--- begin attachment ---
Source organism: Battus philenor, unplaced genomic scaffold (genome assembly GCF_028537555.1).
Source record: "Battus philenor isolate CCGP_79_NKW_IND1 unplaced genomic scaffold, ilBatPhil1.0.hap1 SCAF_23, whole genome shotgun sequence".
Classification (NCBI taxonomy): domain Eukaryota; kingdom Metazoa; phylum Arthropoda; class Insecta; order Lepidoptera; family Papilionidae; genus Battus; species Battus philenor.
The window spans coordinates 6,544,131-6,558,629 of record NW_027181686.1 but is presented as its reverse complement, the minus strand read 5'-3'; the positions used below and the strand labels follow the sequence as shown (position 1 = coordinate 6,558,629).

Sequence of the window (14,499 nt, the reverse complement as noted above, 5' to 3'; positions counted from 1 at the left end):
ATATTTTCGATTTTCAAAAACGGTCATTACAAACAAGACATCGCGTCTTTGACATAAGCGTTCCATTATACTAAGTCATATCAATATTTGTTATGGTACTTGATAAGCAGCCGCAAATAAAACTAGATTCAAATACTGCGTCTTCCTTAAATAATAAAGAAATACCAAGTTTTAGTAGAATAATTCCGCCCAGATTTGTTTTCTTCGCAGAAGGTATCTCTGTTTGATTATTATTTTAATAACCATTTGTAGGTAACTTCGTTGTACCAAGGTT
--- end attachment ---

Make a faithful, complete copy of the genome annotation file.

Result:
Source organism: Battus philenor, unplaced genomic scaffold (genome assembly GCF_028537555.1).
Source record: "Battus philenor isolate CCGP_79_NKW_IND1 unplaced genomic scaffold, ilBatPhil1.0.hap1 SCAF_23, whole genome shotgun sequence".
Classification (NCBI taxonomy): domain Eukaryota; kingdom Metazoa; phylum Arthropoda; class Insecta; order Lepidoptera; family Papilionidae; genus Battus; species Battus philenor.
The window spans coordinates 6,544,131-6,558,629 of record NW_027181686.1 but is presented as its reverse complement, the minus strand read 5'-3'; the positions used below and the strand labels follow the sequence as shown (position 1 = coordinate 6,558,629).

Sequence of the window (14,499 nt, the reverse complement as noted above, 5' to 3'; positions counted from 1 at the left end):
ATATTTTCGATTTTCAAAAACGGTCATTACAAACAAGACATCGCGTCTTTGACATAAGCGTTCCATTATACTAAGTCATATCAATATTTGTTATGGTACTTGATAAGCAGCCGCAAATAAAACTAGATTCAAATACTGCGTCTTCCTTAAATAATAAAGAAATACCAAGTTTTAGTAGAATAATTCCGCCCAGATTTGTTTTCTTCGCAGAAGGTATCTCTGTTTGATTATTATTTTAATAACCATTTGTAGGTAACTTCGTTGTACCAAGGTT